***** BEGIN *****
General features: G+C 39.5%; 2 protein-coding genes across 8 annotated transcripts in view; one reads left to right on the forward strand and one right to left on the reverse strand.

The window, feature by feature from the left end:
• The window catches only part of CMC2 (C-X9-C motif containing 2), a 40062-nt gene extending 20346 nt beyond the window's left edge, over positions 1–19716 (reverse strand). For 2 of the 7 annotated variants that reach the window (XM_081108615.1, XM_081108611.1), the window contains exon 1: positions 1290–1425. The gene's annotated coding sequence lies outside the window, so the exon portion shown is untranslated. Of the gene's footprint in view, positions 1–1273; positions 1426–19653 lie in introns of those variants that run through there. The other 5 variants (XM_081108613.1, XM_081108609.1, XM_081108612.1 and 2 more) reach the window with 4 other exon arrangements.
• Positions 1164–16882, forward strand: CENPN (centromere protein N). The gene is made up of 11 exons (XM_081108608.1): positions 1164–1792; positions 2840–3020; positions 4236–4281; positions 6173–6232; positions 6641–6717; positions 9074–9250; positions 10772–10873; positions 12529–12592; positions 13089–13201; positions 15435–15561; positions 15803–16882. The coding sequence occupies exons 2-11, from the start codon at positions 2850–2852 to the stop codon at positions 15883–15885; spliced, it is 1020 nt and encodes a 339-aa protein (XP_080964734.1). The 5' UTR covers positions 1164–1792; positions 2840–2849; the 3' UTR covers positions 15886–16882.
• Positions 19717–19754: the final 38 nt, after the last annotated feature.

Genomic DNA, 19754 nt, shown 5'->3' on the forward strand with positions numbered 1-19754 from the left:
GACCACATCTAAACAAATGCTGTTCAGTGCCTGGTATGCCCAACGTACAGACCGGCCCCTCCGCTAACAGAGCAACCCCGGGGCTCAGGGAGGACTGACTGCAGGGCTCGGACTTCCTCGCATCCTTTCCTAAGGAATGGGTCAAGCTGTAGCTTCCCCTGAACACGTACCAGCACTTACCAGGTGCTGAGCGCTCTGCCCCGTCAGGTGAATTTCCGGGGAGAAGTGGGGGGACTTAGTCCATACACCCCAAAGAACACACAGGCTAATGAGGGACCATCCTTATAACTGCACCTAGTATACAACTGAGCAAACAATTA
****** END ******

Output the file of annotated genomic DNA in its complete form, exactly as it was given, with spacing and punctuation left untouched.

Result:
General features: G+C 39.5%; 2 protein-coding genes across 8 annotated transcripts in view; one reads left to right on the forward strand and one right to left on the reverse strand.

The window, feature by feature from the left end:
• The window catches only part of CMC2 (C-X9-C motif containing 2), a 40062-nt gene extending 20346 nt beyond the window's left edge, over positions 1–19716 (reverse strand). For 2 of the 7 annotated variants that reach the window (XM_081108615.1, XM_081108611.1), the window contains exon 1: positions 1290–1425. The gene's annotated coding sequence lies outside the window, so the exon portion shown is untranslated. Of the gene's footprint in view, positions 1–1273; positions 1426–19653 lie in introns of those variants that run through there. The other 5 variants (XM_081108613.1, XM_081108609.1, XM_081108612.1 and 2 more) reach the window with 4 other exon arrangements.
• Positions 1164–16882, forward strand: CENPN (centromere protein N). The gene is made up of 11 exons (XM_081108608.1): positions 1164–1792; positions 2840–3020; positions 4236–4281; positions 6173–6232; positions 6641–6717; positions 9074–9250; positions 10772–10873; positions 12529–12592; positions 13089–13201; positions 15435–15561; positions 15803–16882. The coding sequence occupies exons 2-11, from the start codon at positions 2850–2852 to the stop codon at positions 15883–15885; spliced, it is 1020 nt and encodes a 339-aa protein (XP_080964734.1). The 5' UTR covers positions 1164–1792; positions 2840–2849; the 3' UTR covers positions 15886–16882.
• Positions 19717–19754: the final 38 nt, after the last annotated feature.

Genomic DNA, 19754 nt, shown 5'->3' on the forward strand with positions numbered 1-19754 from the left:
GACCACATCTAAACAAATGCTGTTCAGTGCCTGGTATGCCCAACGTACAGACCGGCCCCTCCGCTAACAGAGCAACCCCGGGGCTCAGGGAGGACTGACTGCAGGGCTCGGACTTCCTCGCATCCTTTCCTAAGGAATGGGTCAAGCTGTAGCTTCCCCTGAACACGTACCAGCACTTACCAGGTGCTGAGCGCTCTGCCCCGTCAGGTGAATTTCCGGGGAGAAGTGGGGGGACTTAGTCCATACACCCCAAAGAACACACAGGCTAATGAGGGACCATCCTTATAACTGCACCTAGTATACAACTGAGCAAACAATTA